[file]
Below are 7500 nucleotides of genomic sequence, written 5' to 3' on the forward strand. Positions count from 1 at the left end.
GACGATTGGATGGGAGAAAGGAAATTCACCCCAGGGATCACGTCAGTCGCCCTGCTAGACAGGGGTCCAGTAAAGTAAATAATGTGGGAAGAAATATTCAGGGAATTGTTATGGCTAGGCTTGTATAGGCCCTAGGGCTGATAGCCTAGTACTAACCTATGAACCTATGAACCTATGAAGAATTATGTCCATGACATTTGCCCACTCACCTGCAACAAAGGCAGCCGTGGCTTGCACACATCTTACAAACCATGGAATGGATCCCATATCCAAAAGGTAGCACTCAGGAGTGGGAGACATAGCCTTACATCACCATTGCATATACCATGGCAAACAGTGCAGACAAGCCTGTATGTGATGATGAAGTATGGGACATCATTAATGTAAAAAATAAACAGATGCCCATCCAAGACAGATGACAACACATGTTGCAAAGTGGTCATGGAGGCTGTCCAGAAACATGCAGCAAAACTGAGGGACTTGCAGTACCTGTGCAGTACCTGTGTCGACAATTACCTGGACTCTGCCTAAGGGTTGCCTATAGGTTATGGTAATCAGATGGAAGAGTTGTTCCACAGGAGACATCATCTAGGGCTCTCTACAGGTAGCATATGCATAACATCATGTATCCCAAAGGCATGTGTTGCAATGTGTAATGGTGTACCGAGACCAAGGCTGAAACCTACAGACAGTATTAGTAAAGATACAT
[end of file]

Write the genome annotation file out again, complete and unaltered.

Below are 7500 nucleotides of genomic sequence, written 5' to 3' on the forward strand. Positions count from 1 at the left end.
GACGATTGGATGGGAGAAAGGAAATTCACCCCAGGGATCACGTCAGTCGCCCTGCTAGACAGGGGTCCAGTAAAGTAAATAATGTGGGAAGAAATATTCAGGGAATTGTTATGGCTAGGCTTGTATAGGCCCTAGGGCTGATAGCCTAGTACTAACCTATGAACCTATGAACCTATGAAGAATTATGTCCATGACATTTGCCCACTCACCTGCAACAAAGGCAGCCGTGGCTTGCACACATCTTACAAACCATGGAATGGATCCCATATCCAAAAGGTAGCACTCAGGAGTGGGAGACATAGCCTTACATCACCATTGCATATACCATGGCAAACAGTGCAGACAAGCCTGTATGTGATGATGAAGTATGGGACATCATTAATGTAAAAAATAAACAGATGCCCATCCAAGACAGATGACAACACATGTTGCAAAGTGGTCATGGAGGCTGTCCAGAAACATGCAGCAAAACTGAGGGACTTGCAGTACCTGTGCAGTACCTGTGTCGACAATTACCTGGACTCTGCCTAAGGGTTGCCTATAGGTTATGGTAATCAGATGGAAGAGTTGTTCCACAGGAGACATCATCTAGGGCTCTCTACAGGTAGCATATGCATAACATCATGTATCCCAAAGGCATGTGTTGCAATGTGTAATGGTGTACCGAGACCAAGGCTGAAACCTACAGACAGTATTAGTAAAGATACAT